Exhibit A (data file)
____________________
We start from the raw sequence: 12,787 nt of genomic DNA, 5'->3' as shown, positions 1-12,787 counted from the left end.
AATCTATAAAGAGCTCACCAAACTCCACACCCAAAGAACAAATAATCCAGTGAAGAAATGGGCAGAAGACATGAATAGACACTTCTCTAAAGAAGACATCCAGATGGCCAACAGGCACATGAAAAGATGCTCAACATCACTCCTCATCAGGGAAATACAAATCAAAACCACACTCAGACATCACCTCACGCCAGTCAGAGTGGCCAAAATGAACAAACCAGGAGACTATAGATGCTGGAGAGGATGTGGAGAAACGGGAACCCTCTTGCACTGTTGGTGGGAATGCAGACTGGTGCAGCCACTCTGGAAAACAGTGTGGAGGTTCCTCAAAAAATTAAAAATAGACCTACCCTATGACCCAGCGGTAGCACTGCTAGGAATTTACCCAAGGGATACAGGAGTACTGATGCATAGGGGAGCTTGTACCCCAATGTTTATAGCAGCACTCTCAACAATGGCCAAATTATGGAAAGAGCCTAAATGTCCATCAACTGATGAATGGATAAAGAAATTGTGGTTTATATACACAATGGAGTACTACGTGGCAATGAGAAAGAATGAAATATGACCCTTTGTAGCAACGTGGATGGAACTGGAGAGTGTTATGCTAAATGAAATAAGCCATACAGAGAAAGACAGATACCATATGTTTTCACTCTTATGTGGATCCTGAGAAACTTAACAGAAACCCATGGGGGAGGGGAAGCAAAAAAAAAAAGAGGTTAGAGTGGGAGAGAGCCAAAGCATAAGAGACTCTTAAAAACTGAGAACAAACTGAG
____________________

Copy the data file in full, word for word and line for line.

We start from the raw sequence: 12,787 nt of genomic DNA, 5'->3' as shown, positions 1-12,787 counted from the left end.
AATCTATAAAGAGCTCACCAAACTCCACACCCAAAGAACAAATAATCCAGTGAAGAAATGGGCAGAAGACATGAATAGACACTTCTCTAAAGAAGACATCCAGATGGCCAACAGGCACATGAAAAGATGCTCAACATCACTCCTCATCAGGGAAATACAAATCAAAACCACACTCAGACATCACCTCACGCCAGTCAGAGTGGCCAAAATGAACAAACCAGGAGACTATAGATGCTGGAGAGGATGTGGAGAAACGGGAACCCTCTTGCACTGTTGGTGGGAATGCAGACTGGTGCAGCCACTCTGGAAAACAGTGTGGAGGTTCCTCAAAAAATTAAAAATAGACCTACCCTATGACCCAGCGGTAGCACTGCTAGGAATTTACCCAAGGGATACAGGAGTACTGATGCATAGGGGAGCTTGTACCCCAATGTTTATAGCAGCACTCTCAACAATGGCCAAATTATGGAAAGAGCCTAAATGTCCATCAACTGATGAATGGATAAAGAAATTGTGGTTTATATACACAATGGAGTACTACGTGGCAATGAGAAAGAATGAAATATGACCCTTTGTAGCAACGTGGATGGAACTGGAGAGTGTTATGCTAAATGAAATAAGCCATACAGAGAAAGACAGATACCATATGTTTTCACTCTTATGTGGATCCTGAGAAACTTAACAGAAACCCATGGGGGAGGGGAAGCAAAAAAAAAAAGAGGTTAGAGTGGGAGAGAGCCAAAGCATAAGAGACTCTTAAAAACTGAGAACAAACTGAG